Jakub Zielkiewicz, a climate adviser with the Bay Area district, told the Energy Commission during a January 2021 forum on alternatives to diesel backup that the number of backup systems in the region over the last three years has grown by about 3,000 units. Of those, 60 facilities have a combined 1 gigawatt of diesel generation. Another 1.5 gigawatts of diesel backup capacity is being installed at data centers.
The average amount of time these generators run has also shot up. Last year, for example, one company ran its diesel backup 400 hours above its permitted allowance, Zielkiewicz said. Newsom’s emergency order officially allows these generators to run for two hours before to one hour after a grid emergency is declared without regard to pollution limits.
The California Energy Commission certifies large diesel projects between 50 and 100 MW but has largely exempted them from the state permitting process, putting them under the local air districts’ jurisdiction. Air districts set emission limits for systems larger than 50 horsepower, but the restrictions do not apply during emergencies, notably during power outages.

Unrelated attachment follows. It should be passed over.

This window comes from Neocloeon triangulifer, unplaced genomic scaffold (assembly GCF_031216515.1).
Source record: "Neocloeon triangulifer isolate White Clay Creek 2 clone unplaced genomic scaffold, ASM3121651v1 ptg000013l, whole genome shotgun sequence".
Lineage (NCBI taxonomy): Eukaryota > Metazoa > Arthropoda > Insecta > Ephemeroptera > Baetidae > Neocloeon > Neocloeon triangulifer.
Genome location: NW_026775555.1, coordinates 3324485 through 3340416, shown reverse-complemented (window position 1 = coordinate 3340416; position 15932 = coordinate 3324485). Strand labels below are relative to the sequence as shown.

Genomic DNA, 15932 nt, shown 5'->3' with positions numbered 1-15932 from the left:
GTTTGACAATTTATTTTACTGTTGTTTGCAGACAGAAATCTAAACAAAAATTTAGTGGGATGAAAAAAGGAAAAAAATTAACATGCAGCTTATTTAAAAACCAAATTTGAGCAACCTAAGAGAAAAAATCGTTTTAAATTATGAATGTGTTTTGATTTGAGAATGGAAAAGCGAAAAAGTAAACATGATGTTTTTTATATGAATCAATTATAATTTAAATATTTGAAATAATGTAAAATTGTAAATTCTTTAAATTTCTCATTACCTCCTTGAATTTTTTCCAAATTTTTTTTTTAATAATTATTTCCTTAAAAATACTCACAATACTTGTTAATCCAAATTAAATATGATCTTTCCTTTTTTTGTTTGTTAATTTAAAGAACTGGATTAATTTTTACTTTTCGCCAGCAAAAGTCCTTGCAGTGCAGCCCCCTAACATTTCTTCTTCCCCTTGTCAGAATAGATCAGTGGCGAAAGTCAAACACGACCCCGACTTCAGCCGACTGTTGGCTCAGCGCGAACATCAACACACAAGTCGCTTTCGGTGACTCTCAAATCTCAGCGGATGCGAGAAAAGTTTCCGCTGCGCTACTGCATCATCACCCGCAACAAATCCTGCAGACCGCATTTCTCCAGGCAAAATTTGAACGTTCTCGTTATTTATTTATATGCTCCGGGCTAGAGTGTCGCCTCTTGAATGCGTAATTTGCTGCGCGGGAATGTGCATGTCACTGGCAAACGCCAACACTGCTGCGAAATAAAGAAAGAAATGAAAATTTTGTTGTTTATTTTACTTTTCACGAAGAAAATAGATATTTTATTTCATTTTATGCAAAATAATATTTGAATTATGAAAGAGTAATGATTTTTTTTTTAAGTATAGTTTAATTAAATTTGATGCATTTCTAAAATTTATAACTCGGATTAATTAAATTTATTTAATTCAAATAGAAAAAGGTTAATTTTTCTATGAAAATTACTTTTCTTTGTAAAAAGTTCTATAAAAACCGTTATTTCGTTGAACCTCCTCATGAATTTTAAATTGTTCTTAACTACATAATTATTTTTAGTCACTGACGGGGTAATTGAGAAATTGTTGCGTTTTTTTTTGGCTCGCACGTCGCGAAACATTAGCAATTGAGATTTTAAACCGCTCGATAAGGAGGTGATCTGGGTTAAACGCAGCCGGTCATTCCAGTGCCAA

The governor’s order requires operators of power plants and diesel engines to report within 48 hours the time and amount of excess emissions to the local air district, the California Air Resources Board and the state's Energy Commission. They are also to report the type and quantity of fuel used, additional hours the units ran and additional energy produced within 30 days of the event.